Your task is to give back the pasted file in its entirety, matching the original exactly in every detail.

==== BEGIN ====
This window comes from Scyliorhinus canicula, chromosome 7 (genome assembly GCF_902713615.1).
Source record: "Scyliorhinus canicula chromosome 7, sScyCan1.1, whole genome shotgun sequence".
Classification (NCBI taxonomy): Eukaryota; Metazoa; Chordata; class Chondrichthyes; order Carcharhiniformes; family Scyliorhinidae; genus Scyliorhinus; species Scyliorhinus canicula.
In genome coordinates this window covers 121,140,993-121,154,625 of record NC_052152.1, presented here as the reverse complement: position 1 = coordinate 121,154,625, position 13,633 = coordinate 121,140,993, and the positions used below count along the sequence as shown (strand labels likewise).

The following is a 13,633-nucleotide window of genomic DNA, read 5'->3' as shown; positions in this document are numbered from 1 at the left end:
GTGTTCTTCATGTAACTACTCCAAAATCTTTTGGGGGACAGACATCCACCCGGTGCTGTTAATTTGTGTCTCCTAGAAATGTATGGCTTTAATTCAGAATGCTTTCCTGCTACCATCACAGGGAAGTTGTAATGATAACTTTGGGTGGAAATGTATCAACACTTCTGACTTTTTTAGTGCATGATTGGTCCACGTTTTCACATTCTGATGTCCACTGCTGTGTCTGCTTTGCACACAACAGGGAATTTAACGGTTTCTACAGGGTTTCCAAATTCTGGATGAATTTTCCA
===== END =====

This window comes from Scyliorhinus canicula, chromosome 7 (genome assembly GCF_902713615.1).
Source record: "Scyliorhinus canicula chromosome 7, sScyCan1.1, whole genome shotgun sequence".
Classification (NCBI taxonomy): Eukaryota; Metazoa; Chordata; class Chondrichthyes; order Carcharhiniformes; family Scyliorhinidae; genus Scyliorhinus; species Scyliorhinus canicula.
In genome coordinates this window covers 121,140,993-121,154,625 of record NC_052152.1, presented here as the reverse complement: position 1 = coordinate 121,154,625, position 13,633 = coordinate 121,140,993, and the positions used below count along the sequence as shown (strand labels likewise).

The following is a 13,633-nucleotide window of genomic DNA, read 5'->3' as shown; positions in this document are numbered from 1 at the left end:
GTGTTCTTCATGTAACTACTCCAAAATCTTTTGGGGGACAGACATCCACCCGGTGCTGTTAATTTGTGTCTCCTAGAAATGTATGGCTTTAATTCAGAATGCTTTCCTGCTACCATCACAGGGAAGTTGTAATGATAACTTTGGGTGGAAATGTATCAACACTTCTGACTTTTTTAGTGCATGATTGGTCCACGTTTTCACATTCTGATGTCCACTGCTGTGTCTGCTTTGCACACAACAGGGAATTTAACGGTTTCTACAGGGTTTCCAAATTCTGGATGAATTTTCCA